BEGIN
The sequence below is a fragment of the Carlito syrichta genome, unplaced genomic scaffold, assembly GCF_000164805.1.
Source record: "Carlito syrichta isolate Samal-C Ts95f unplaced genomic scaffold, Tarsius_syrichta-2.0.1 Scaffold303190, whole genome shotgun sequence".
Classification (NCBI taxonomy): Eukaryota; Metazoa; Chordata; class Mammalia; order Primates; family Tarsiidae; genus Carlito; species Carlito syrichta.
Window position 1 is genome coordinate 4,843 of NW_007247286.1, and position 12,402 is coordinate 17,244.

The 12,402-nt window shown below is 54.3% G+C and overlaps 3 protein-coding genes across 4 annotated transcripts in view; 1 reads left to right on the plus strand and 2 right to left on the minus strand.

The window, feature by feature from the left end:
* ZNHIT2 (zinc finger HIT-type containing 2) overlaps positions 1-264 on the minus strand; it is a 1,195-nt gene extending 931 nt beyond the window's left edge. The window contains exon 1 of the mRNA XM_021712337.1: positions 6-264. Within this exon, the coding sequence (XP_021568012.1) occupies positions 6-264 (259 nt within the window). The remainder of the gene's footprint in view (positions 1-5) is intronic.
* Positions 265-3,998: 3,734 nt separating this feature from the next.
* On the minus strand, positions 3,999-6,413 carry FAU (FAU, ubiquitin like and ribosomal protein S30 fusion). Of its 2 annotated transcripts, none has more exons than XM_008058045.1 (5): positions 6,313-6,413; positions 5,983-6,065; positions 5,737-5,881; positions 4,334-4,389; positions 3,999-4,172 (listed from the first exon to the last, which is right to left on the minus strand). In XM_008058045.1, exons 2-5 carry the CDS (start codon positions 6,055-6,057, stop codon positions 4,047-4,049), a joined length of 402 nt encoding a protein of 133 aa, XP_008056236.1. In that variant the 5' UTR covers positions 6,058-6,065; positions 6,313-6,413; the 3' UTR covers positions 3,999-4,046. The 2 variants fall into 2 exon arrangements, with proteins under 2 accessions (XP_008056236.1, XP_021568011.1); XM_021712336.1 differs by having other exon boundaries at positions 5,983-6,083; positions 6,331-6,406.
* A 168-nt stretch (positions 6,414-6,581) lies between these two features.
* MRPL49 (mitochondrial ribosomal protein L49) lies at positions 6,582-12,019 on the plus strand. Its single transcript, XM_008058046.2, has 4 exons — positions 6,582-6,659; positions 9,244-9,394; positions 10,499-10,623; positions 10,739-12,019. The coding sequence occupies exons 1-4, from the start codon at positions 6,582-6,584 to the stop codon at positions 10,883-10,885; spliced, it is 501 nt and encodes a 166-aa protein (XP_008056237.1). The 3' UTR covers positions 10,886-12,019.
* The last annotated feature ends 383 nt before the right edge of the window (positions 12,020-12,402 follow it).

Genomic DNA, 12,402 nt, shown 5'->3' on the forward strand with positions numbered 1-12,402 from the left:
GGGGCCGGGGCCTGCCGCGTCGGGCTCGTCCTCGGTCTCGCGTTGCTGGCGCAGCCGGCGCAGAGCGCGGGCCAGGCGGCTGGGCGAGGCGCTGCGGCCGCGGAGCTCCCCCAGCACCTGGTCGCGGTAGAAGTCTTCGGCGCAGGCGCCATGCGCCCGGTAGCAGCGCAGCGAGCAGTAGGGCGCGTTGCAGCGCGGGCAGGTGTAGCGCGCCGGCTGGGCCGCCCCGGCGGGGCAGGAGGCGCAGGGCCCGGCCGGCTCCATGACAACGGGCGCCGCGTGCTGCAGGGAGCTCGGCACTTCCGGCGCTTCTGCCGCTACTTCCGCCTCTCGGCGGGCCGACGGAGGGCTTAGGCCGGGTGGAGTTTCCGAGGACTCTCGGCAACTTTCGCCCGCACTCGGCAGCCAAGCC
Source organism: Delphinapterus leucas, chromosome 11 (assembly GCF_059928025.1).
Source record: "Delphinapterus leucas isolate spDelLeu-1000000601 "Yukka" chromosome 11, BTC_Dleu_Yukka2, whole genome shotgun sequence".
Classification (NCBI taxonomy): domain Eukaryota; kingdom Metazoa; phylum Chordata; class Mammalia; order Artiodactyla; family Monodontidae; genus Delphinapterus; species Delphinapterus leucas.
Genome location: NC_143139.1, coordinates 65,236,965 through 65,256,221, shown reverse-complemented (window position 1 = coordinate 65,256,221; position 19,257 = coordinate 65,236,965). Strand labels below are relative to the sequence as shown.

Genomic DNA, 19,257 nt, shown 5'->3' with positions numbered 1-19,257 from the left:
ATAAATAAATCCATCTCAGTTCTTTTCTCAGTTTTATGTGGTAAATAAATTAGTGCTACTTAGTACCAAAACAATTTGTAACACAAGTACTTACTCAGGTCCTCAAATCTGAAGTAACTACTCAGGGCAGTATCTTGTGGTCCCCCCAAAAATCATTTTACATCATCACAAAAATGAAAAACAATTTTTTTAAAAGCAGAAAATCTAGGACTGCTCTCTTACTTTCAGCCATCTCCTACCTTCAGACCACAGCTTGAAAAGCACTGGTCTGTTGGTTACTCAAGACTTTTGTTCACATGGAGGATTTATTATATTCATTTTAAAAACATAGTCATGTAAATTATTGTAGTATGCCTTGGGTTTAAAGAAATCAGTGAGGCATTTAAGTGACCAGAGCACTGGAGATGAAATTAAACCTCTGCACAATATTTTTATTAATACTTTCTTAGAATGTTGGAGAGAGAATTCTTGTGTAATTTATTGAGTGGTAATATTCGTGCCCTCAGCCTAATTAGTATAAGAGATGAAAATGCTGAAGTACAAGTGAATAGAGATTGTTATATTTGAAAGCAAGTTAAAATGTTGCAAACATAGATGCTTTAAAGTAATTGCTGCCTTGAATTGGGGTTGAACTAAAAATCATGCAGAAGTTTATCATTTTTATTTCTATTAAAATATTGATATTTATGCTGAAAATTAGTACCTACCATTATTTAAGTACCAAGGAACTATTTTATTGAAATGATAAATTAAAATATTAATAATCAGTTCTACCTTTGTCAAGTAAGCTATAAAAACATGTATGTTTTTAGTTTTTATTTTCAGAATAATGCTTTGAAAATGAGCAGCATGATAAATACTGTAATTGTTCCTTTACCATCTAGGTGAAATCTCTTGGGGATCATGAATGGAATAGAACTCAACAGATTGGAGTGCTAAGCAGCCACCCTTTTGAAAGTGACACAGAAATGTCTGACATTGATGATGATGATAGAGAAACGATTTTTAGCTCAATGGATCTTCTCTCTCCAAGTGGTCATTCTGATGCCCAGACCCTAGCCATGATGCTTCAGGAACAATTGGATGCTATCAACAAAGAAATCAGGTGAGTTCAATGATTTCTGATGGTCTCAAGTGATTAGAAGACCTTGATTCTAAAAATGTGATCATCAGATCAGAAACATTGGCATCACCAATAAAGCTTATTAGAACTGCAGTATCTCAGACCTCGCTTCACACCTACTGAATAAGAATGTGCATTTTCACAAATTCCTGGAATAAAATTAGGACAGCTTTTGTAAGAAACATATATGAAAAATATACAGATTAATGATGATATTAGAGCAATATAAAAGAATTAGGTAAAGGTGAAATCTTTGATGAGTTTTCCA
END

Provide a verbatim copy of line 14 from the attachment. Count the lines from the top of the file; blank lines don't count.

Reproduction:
GGGGCCGGGGCCTGCCGCGTCGGGCTCGTCCTCGGTCTCGCGTTGCTGGCGCAGCCGGCGCAGAGCGCGGGCCAGGCGGCTGGGCGAGGCGCTGCGGCCGCGGAGCTCCCCCAGCACCTGGTCGCGGTAGAAGTCTTCGGCGCAGGCGCCATGCGCCCGGTAGCAGCGCAGCGAGCAGTAGGGCGCGTTGCAGCGCGGGCAGGTGTAGCGCGCCGGCTGGGCCGCCCCGGCGGGGCAGGAGGCGCAGGGCCCGGCCGGCTCCATGACAACGGGCGCCGCGTGCTGCAGGGAGCTCGGCACTTCCGGCGCTTCTGCCGCTACTTCCGCCTCTCGGCGGGCCGACGGAGGGCTTAGGCCGGGTGGAGTTTCCGAGGACTCTCGGCAACTTTCGCCCGCACTCGGCAGCCAAGCC